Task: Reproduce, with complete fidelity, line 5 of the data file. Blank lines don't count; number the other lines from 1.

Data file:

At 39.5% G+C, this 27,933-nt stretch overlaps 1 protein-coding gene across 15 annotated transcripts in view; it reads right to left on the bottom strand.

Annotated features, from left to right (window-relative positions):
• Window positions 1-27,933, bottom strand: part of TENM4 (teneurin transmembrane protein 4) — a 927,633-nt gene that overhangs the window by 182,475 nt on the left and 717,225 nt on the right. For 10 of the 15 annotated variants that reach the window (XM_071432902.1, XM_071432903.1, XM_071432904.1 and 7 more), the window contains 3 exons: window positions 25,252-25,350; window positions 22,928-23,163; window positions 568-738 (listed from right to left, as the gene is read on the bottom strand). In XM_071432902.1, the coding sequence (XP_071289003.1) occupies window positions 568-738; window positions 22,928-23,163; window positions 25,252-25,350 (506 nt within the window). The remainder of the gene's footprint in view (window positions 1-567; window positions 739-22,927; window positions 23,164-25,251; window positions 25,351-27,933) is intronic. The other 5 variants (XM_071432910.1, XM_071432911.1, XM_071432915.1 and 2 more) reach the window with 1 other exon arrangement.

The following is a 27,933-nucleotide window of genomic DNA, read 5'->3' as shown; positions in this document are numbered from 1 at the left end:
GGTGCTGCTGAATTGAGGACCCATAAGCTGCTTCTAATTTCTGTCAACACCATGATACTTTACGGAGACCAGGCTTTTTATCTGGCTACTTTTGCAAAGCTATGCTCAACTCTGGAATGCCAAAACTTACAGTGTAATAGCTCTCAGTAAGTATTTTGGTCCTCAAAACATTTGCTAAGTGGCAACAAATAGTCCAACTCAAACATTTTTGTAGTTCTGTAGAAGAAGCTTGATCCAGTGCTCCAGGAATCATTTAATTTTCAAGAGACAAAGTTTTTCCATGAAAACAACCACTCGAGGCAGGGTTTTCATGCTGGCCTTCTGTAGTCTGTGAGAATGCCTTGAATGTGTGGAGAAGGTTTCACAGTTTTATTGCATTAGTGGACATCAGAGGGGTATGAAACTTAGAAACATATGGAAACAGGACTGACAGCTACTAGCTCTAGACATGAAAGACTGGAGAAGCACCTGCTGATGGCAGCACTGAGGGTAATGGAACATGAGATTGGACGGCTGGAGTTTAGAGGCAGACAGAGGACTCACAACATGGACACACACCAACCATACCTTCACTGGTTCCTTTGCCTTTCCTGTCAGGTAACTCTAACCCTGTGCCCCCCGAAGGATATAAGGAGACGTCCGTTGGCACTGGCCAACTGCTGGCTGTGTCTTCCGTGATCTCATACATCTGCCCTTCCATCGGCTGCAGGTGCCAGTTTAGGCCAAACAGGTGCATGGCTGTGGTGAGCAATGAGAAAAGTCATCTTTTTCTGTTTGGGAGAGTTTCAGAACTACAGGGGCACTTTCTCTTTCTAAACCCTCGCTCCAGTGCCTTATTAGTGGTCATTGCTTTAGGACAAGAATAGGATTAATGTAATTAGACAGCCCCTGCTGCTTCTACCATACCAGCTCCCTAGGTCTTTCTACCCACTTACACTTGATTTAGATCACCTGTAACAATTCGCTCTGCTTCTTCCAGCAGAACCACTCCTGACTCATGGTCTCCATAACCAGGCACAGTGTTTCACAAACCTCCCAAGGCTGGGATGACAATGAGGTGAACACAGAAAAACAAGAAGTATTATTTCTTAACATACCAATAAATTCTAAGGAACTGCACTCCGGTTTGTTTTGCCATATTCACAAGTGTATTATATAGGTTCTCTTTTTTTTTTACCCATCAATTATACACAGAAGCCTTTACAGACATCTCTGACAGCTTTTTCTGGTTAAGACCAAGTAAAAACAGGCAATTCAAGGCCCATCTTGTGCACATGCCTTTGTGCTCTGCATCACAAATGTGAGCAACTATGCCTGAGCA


GGTGCTGCTGAATTGAGGACCCATAAGCTGCTTCTAATTTCTGTCAACACCATGATACTTTACGGAGACCAGGCTTTTTATCTGGCTACTTTTGCAAAGCTATGCTCAACTCTGGAATGCCAAAACTTACAGTGTAATAGCTCTCAGTAAGTATTTTGGTCCTCAAAACATTTGCTAAGTGGCAACAAATAGTCCAACTCAAACATTTTTGTAGTTCTGTAGAAGAAGCTTGATCCAGTGCTCCAGGAATCATTTAATTTTCAAGAGACAAAGTTTTTCCATGAAAACAACCACTCGAGGCAGGGTTTTCATGCTGGCCTTCTGTAGTCTGTGAGAATGCCTTGAATGTGTGGAGAAGGTTTCACAGTTTTATTGCATTAGTGGACATCAGAGGGGTATGAAACTTAGAAACATATGGAAACAGGACTGACAGCTACTAGCTCTAGACATGAAAGACTGGAGAAGCACCTGCTGATGGCAGCACTGAGGGTAATGGAACATGAGATTGGACGGCTGGAGTTTAGAGGCAGACAGAGGACTCACAACATGGACACACACCAACCATACCTTCACTGGTTCCTTTGCCTTTCCTGTCAGGTAACTCTAACCCTGTGCCCCCCGAAGGATATAAGGAGACGTCCGTTGGCACTGGCCAACTGCTGGCTGTGTCTTCCGTGATCTCATACATCTGCCCTTCCATCGGCTGCAGGTGCCAGTTTAGGCCAAACAGGTGCATGGCTGTGGTGAGCAATGAGAAAAGTCATCTTTTTCTGTTTGGGAGAGTTTCAGAACTACAGGGGCACTTTCTCTTTCTAAACCCTCGCTCCAGTGCCTTATTAGTGGTCATTGCTTTAGGACAAGAATAGGATTAATGTAATTAGACAGCCCCTGCTGCTTCTACCATACCAGCTCCCTAGGTCTTTCTACCCACTTACACTTGATTTAGATCACCTGTAACAATTCGCTCTGCTTCTTCCAGCAGAACCACTCCTGACTCATGGTCTCCATAACCAGGCACAGTGTTTCACAAACCTCCCAAGGCTGGGATGACAATGAGGTGAACACAGAAAAACAAGAAGTATTATTTCTTAACATACCAATAAATTCTAAGGAACTGCACTCCGGTTTGTTTTGCCATATTCACAAGTGTATTATATAGGTTCTCTTTTTTTTTTACCCATCAATTATACACAGAAGCCTTTACAGACATCTCTGACAGCTTTTTCTGGTTAAGACCAAGTAAAAACAGGCAATTCAAGGCCCATCTTGTGCACATGCCTTTGTGCTCTGCATCACAAATGTGAGCAACTATGCCTGAGCA